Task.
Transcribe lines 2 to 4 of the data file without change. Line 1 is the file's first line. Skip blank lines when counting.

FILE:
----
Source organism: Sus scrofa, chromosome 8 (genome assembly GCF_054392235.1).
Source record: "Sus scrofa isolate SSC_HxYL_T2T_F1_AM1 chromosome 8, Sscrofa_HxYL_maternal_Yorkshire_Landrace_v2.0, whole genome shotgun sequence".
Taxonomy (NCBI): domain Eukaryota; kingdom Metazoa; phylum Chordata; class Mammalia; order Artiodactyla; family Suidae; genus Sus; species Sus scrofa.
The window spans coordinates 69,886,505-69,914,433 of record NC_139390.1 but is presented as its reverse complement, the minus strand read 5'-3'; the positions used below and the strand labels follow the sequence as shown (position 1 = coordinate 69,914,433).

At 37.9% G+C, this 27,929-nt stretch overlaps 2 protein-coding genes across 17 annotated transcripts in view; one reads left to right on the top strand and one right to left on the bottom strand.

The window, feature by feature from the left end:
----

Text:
Source record: "Sus scrofa isolate SSC_HxYL_T2T_F1_AM1 chromosome 8, Sscrofa_HxYL_maternal_Yorkshire_Landrace_v2.0, whole genome shotgun sequence".
Taxonomy (NCBI): domain Eukaryota; kingdom Metazoa; phylum Chordata; class Mammalia; order Artiodactyla; family Suidae; genus Sus; species Sus scrofa.
The window spans coordinates 69,886,505-69,914,433 of record NC_139390.1 but is presented as its reverse complement, the minus strand read 5'-3'; the positions used below and the strand labels follow the sequence as shown (position 1 = coordinate 69,914,433).